List/Description (Part 6 of 7)

Sunday, 5 June 2016 at 10:57 am

In a description the author describes, lists, explains or highlights attributes, features and characteristics of people, things or places. In body paragraphs there may be one main, or central idea, which can be identified by locating a topic sentence or summary sentence, or by inferring a connection between ideas across sentences. Examples, analogies, explanations or elaborations provide details about the significant idea. A description, or list-like structure, may feature one central idea per paragraph, or may build on the idea across multiple paragraphs.

Signal Words*:

additionally, in addition, also, another, approximate, approximately, a number of, at first, as well as, besides, features, first, for example, for instance, first, former, furthermore, include, last, latter, to illustrate, many, moreover, most important, much, next, numerous, parts, secondly, several, such as, the following, these, to begin with, types, various, PLUS:

  • specific or general elements of measurement including words like litres/gallons or numerals
  • punctuation markers which suggest detail or description may follow, such as commas or colons

*Note: This plan can be used without signal words.

Graphic Organiser: List/Description: Persuasive Planner
Graphic Organiser: List/Description: Persuasive Planner

Sample Text Model:

A komodo dragon is easy to identify. Full grown komodo dragons grow to approximately 2.9 metres in length and weigh 70 kilograms. The largest recorded dragon measured 3.13 metres and 165.9 kilograms. In addition to tough, mottled, scaly skin, komodos have sturdy legs and sharp claws.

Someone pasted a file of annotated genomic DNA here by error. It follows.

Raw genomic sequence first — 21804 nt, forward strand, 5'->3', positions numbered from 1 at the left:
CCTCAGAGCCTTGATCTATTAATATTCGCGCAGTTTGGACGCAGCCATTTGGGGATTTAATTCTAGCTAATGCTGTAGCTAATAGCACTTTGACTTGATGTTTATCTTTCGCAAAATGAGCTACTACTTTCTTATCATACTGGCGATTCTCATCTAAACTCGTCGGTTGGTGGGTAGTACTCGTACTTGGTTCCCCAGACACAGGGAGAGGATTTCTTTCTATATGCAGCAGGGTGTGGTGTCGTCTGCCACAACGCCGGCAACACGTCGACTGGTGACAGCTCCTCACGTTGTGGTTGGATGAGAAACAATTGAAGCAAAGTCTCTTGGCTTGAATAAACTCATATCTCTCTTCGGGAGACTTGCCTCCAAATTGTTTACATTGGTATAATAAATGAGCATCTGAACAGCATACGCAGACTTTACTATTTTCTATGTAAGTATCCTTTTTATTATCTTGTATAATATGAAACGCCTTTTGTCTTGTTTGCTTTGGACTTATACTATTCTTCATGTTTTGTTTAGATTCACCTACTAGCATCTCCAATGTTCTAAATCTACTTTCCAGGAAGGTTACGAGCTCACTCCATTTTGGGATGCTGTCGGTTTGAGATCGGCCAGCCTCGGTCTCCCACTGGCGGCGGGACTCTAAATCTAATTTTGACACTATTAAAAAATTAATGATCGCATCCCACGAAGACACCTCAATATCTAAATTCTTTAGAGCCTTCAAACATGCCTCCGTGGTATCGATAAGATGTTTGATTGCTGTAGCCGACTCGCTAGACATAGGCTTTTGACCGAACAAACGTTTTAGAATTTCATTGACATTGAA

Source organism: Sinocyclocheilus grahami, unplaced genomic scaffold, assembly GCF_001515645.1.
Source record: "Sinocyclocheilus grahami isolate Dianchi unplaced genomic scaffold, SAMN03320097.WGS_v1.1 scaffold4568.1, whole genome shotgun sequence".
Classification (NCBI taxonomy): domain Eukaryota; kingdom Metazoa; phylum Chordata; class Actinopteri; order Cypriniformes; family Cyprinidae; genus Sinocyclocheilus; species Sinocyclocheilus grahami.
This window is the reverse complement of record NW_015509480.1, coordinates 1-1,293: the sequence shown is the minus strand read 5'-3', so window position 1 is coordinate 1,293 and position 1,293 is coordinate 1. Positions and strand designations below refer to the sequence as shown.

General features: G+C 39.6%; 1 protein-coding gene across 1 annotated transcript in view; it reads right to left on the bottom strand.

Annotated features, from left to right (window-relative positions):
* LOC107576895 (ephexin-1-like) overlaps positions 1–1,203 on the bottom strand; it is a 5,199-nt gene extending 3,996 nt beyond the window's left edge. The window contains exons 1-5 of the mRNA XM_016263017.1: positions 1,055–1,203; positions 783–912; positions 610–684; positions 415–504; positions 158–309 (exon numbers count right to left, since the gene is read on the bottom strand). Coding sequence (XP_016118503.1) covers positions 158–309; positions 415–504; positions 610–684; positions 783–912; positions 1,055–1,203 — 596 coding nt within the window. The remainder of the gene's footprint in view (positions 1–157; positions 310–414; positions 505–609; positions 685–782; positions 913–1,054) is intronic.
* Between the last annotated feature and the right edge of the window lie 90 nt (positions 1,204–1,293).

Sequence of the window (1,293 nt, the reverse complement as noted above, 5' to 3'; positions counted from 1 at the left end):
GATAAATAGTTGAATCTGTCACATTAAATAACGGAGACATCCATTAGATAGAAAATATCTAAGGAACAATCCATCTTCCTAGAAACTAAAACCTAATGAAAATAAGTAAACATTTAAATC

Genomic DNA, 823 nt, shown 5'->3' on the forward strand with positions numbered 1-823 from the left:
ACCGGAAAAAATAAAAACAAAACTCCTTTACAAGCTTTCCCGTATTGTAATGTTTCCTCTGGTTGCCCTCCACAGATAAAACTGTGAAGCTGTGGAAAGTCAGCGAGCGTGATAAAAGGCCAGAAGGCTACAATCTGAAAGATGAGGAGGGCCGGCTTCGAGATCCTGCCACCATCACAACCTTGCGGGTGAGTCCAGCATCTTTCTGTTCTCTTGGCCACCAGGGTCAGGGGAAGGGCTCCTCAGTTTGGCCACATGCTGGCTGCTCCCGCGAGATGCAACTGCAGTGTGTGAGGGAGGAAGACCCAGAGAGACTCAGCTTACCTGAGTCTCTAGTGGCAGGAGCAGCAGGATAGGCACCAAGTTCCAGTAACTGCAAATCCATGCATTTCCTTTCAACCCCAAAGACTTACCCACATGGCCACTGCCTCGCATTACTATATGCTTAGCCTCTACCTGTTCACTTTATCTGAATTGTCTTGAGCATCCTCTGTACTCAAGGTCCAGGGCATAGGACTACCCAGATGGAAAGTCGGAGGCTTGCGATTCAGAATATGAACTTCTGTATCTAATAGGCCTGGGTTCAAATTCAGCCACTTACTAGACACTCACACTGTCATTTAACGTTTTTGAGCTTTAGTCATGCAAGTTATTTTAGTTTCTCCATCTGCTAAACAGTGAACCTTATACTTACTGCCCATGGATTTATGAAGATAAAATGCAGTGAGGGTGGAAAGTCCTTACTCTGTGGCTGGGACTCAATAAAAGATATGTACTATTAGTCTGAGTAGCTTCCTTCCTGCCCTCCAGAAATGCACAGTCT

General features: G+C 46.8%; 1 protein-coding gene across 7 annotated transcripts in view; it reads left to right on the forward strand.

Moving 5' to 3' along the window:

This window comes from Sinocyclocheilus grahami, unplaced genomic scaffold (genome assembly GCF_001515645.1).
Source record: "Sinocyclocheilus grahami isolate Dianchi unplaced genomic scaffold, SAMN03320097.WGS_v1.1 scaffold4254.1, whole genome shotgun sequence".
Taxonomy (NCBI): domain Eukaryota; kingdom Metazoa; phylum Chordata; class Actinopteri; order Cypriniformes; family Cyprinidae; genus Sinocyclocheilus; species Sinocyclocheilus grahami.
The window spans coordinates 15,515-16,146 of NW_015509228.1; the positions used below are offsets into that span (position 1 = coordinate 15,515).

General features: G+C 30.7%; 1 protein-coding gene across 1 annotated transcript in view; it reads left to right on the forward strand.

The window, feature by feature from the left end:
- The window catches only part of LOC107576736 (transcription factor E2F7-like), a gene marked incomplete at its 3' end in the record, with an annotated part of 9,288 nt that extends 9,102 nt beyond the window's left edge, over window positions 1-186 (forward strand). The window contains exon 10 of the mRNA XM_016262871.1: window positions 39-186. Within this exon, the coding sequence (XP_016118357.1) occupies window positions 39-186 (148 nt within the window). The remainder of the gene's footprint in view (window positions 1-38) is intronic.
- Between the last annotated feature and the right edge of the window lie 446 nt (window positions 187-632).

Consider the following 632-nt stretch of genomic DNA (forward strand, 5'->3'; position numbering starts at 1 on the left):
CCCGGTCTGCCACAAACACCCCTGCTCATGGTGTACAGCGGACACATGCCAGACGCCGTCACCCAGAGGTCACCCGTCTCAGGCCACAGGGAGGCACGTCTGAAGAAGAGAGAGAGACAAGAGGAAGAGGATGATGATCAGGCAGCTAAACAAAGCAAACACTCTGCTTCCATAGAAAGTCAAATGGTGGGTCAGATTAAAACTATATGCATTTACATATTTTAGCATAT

To begin with, young komodos live in trees, feeding largely on small birds, birds’ eggs and insects. After about four years when reaching approximately 1.2 metres in length young dragons venture to the ground to live. Tree life provides safe shelter from larger counterparts which commonly hunt them as prey. Young komodos also employ another safety measure. When necessary to venture to the ground, they roll in faeces to avoid attack. Not until large enough to avoid attack do younger dragons settle into life on the ground.

Graphic Organiser: List/Description: Concept Web
Graphic Organiser: List/Description: Concept Web

View the Graphic Organisers Black Line Masters.

List/Description structures and the use of graphic organisers are covered in depth in our Balanced Literacy Program workshop.

Part: 1, 2, 3, 4, 5, 6, 7

by Angela Ehmer

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